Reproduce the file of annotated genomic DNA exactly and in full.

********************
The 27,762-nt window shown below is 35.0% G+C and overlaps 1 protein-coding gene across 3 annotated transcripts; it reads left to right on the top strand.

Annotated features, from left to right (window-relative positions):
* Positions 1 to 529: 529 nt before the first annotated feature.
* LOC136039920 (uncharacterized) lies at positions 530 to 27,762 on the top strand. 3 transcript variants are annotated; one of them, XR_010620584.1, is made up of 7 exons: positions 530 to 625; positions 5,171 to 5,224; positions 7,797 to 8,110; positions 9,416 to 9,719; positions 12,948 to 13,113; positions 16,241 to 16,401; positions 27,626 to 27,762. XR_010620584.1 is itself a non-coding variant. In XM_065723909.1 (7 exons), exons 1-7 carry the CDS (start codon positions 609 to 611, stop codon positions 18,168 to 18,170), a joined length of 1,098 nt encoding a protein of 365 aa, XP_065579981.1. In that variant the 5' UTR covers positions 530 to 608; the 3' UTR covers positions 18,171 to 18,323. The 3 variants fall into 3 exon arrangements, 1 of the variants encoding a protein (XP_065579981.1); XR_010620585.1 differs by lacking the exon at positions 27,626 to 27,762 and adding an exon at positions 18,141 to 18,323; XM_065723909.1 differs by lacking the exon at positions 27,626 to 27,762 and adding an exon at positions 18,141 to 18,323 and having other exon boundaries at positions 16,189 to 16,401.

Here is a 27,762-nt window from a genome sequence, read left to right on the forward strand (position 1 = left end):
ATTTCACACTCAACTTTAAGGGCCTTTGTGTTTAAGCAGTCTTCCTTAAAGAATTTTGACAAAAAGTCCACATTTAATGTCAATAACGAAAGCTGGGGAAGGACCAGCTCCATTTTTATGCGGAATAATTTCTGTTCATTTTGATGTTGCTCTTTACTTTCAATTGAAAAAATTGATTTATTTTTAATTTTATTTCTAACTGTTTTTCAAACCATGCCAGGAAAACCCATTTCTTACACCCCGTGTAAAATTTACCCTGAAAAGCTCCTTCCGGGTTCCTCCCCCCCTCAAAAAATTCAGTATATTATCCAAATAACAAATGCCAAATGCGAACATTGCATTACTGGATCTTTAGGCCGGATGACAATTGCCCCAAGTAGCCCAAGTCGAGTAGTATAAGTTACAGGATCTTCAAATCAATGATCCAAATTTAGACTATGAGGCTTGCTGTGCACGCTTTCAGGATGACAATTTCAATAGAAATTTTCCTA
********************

The 27,762-nt window shown below is 35.0% G+C and overlaps 1 protein-coding gene across 3 annotated transcripts; it reads left to right on the top strand.

Annotated features, from left to right (window-relative positions):
* Positions 1 to 529: 529 nt before the first annotated feature.
* LOC136039920 (uncharacterized) lies at positions 530 to 27,762 on the top strand. 3 transcript variants are annotated; one of them, XR_010620584.1, is made up of 7 exons: positions 530 to 625; positions 5,171 to 5,224; positions 7,797 to 8,110; positions 9,416 to 9,719; positions 12,948 to 13,113; positions 16,241 to 16,401; positions 27,626 to 27,762. XR_010620584.1 is itself a non-coding variant. In XM_065723909.1 (7 exons), exons 1-7 carry the CDS (start codon positions 609 to 611, stop codon positions 18,168 to 18,170), a joined length of 1,098 nt encoding a protein of 365 aa, XP_065579981.1. In that variant the 5' UTR covers positions 530 to 608; the 3' UTR covers positions 18,171 to 18,323. The 3 variants fall into 3 exon arrangements, 1 of the variants encoding a protein (XP_065579981.1); XR_010620585.1 differs by lacking the exon at positions 27,626 to 27,762 and adding an exon at positions 18,141 to 18,323; XM_065723909.1 differs by lacking the exon at positions 27,626 to 27,762 and adding an exon at positions 18,141 to 18,323 and having other exon boundaries at positions 16,189 to 16,401.

Here is a 27,762-nt window from a genome sequence, read left to right on the forward strand (position 1 = left end):
ATTTCACACTCAACTTTAAGGGCCTTTGTGTTTAAGCAGTCTTCCTTAAAGAATTTTGACAAAAAGTCCACATTTAATGTCAATAACGAAAGCTGGGGAAGGACCAGCTCCATTTTTATGCGGAATAATTTCTGTTCATTTTGATGTTGCTCTTTACTTTCAATTGAAAAAATTGATTTATTTTTAATTTTATTTCTAACTGTTTTTCAAACCATGCCAGGAAAACCCATTTCTTACACCCCGTGTAAAATTTACCCTGAAAAGCTCCTTCCGGGTTCCTCCCCCCCTCAAAAAATTCAGTATATTATCCAAATAACAAATGCCAAATGCGAACATTGCATTACTGGATCTTTAGGCCGGATGACAATTGCCCCAAGTAGCCCAAGTCGAGTAGTATAAGTTACAGGATCTTCAAATCAATGATCCAAATTTAGACTATGAGGCTTGCTGTGCACGCTTTCAGGATGACAATTTCAATAGAAATTTTCCTA